jeudi 28 janvier 2010
Le Pentagone et Haiti
"Personne d'autre que les Etats-Unis ne peut fournir une telle assistance et nous sommes heureux de le faire.
Cela montre au monde de manière évidente que
nos forces armées n'ont pas qu'un rôle militaire ;
nous sommes aussi présents pour le bien de l'humanité et pour apporter assistance partout dans le monde à ceux qui en ont besoin."
("No one can provide the kinds of assistance we can, and we are happy to be doing it," he said. "It shows the world that obviously we are not a one-dimensional force; we are a force for good and try to provide assistance to those who need it around the world.")
Comme je vous le faisais reparquer dans mon billet du dimanche 24 janvier 2010 HAITI : POUR UNE FORCE DE REACTION HUMANITAIRE EUROPEENNE, en m'appuyant sur les propos d'Alain Frachon dans Le Monde ("seule l'armée américaine peut déplacer en 48 heures 10 000 hommes et leur matériel"), l’intervention américaine en Haiti permet de justifier l’intérêt d’avoir un outil militaire gigantesque. Seule cette giga-puissance est capable de déployer autant de moyens et autant d’hommes aussi rapidement. Eux seuls ont les capacités d’envoyer un porte-avions, un navire-hôpital et de prendre le contrôle technique d’un aéroport pour le rendre à nouveau fonctionnel.
Cette opération en Haiti permet au Pentagone de montrer ses capacités incontournables et uniques. L'armée américaine prévoit de rester 6 mois avant de laisser la main à d'autres organisations.
Le blog THE TENSION dans Pentagon: Administration Mulls Military Role in Haiti Beyond Relief rapporte les propos du service de communication du Pentagone :
"News in Balance:WASHINGTON, Jan. 27, 2010
"The U.S. government still is figuring out the details of American assistance in Haiti, Pentagon Press Secretary Geoff Morrell said here today, noting that Defense Secretary Robert M. Gates and President Barack Obama discussed the issue yesterday.
"I think that everybody would say by now that the aid is flowing in a very productive and helpful fashion," Morrell told Pentagon reporters. "But the question now becomes, now that this immediate relief has been provided, what do we want to do from here? What can we do from here?"Morrell characterized security in Haiti as "stable, but fragile," saying groups displaying unrest are a reflection that aid distribution is an ongoing challenge."We have to be mindful of the security climate there," he said. "We have to provide the kind of security that will facilitate a safe, secure flow of food, water, medicine, whatever it may be to the population."Morrell estimated that U.S. relief efforts to date have cost hundreds of millions of dollars, and said thousands of additional forces are in the pipeline to be sent to Haiti."So we envision that there will be a role for the United States military for some time to come in Haiti," he said, adding that the United States is honored to carry out a relief mission in a country it's uniquely positioned to help."No one can provide the kinds of assistance we can, and we are happy to be doing it," he said. "It shows the world that obviously we are not a one-dimensional force; we are a force for good and try to provide assistance to those who need it around the world."U.S. military assistance in Haiti likely is to continue for three to six months before yielding to international and non-government groups as they take on greater responsibility for the massive humanitarian relief effort there, the director of Defense Logistics Agency said yesterday."I think there's a commitment to continue to provide support and stay engaged until other organizations can take over the role," Navy Vice Adm. Alan Thompson told the Defense Writers Group."My sense would be that probably in the three- to six-month time period would be when there would be efforts to try to transition some of the support," the admiral said.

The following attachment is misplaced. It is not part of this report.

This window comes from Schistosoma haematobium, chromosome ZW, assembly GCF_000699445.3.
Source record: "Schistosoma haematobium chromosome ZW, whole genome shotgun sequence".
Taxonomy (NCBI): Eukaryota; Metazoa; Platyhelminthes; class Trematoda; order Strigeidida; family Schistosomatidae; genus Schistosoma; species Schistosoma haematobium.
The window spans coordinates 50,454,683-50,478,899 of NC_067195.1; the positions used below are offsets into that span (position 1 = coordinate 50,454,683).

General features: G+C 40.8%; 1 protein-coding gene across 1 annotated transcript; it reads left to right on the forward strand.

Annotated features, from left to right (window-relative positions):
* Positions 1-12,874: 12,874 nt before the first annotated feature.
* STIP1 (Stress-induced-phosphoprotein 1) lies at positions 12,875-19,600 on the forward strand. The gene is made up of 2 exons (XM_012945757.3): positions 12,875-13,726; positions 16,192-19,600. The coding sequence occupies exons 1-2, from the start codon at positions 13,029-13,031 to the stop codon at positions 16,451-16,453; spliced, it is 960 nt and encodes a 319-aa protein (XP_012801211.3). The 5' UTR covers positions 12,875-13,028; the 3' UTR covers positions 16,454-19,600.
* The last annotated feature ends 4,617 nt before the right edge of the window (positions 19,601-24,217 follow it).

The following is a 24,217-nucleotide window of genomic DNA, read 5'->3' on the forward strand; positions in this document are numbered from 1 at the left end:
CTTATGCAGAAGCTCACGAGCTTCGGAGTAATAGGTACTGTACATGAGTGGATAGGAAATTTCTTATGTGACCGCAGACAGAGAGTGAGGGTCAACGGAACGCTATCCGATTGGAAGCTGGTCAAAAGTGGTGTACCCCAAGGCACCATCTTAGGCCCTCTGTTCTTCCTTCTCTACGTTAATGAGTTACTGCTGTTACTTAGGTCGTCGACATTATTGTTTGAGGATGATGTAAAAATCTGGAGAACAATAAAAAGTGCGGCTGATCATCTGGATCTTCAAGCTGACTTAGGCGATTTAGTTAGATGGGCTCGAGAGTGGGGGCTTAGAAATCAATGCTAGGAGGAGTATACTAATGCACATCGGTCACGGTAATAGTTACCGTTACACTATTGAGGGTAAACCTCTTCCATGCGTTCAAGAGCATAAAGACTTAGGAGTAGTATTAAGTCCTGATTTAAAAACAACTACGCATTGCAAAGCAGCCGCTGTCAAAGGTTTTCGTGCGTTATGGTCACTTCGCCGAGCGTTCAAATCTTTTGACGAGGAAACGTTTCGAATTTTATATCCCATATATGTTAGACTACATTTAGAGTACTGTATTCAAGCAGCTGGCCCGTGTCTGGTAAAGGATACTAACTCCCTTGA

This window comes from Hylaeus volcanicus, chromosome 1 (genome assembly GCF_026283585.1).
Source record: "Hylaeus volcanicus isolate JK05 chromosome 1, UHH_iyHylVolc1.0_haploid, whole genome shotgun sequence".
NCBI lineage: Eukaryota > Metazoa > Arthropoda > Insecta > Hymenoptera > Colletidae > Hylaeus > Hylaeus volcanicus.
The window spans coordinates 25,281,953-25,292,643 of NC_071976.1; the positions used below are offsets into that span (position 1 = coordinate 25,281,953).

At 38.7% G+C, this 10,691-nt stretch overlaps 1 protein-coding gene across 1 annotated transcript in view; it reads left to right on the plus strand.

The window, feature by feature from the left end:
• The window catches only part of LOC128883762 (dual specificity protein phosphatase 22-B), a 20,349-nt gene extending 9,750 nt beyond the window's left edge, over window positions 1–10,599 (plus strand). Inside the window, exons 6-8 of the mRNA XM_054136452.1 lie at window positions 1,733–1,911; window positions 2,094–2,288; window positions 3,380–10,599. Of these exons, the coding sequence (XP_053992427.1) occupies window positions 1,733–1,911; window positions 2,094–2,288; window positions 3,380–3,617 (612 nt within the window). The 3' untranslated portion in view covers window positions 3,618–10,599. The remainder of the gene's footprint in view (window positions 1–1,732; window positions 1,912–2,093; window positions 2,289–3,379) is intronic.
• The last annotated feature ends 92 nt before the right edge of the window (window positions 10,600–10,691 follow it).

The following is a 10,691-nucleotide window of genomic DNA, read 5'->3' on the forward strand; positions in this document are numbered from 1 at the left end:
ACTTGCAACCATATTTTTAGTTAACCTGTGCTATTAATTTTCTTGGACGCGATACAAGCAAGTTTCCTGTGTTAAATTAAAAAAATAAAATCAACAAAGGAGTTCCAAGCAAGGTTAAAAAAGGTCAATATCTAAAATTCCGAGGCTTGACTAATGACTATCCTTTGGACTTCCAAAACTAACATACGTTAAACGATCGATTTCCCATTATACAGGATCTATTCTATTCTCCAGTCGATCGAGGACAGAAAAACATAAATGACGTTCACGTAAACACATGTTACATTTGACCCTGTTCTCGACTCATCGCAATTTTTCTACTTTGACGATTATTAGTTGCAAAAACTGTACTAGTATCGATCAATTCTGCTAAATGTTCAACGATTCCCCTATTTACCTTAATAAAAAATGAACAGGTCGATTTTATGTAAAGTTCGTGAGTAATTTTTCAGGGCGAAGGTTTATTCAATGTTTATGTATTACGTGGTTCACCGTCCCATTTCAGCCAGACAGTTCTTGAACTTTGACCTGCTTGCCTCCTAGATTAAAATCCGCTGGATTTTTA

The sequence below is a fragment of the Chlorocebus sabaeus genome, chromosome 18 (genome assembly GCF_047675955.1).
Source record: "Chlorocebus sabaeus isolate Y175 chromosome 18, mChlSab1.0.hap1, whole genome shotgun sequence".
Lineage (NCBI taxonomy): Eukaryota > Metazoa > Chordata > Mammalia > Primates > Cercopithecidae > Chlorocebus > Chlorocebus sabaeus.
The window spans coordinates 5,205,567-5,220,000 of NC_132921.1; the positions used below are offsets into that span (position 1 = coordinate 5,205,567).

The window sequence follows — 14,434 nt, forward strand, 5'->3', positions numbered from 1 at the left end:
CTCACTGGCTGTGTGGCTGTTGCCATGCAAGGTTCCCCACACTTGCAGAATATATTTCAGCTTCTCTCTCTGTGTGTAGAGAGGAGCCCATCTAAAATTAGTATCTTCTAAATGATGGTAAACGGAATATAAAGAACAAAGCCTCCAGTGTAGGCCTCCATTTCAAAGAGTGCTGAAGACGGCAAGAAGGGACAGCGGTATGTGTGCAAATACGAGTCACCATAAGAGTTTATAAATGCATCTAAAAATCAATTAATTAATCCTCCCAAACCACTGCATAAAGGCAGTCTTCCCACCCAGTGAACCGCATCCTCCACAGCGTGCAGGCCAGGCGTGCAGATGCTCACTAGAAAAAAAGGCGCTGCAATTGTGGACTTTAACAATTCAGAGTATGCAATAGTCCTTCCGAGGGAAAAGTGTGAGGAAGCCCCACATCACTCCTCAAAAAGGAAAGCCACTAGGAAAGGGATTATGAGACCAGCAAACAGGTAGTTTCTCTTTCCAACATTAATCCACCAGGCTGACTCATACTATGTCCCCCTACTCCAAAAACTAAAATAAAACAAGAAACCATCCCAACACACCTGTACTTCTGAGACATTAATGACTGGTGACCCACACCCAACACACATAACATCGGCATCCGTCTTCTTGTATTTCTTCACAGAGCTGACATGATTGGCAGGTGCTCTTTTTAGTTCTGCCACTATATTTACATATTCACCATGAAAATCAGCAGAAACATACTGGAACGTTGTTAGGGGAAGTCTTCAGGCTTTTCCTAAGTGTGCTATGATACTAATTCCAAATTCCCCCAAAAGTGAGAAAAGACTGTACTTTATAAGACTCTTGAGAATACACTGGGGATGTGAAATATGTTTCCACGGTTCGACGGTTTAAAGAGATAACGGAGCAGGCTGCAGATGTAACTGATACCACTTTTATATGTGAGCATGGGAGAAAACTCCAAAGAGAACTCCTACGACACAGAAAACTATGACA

(Report by John J. Kruzel, American Forces Press Service.)"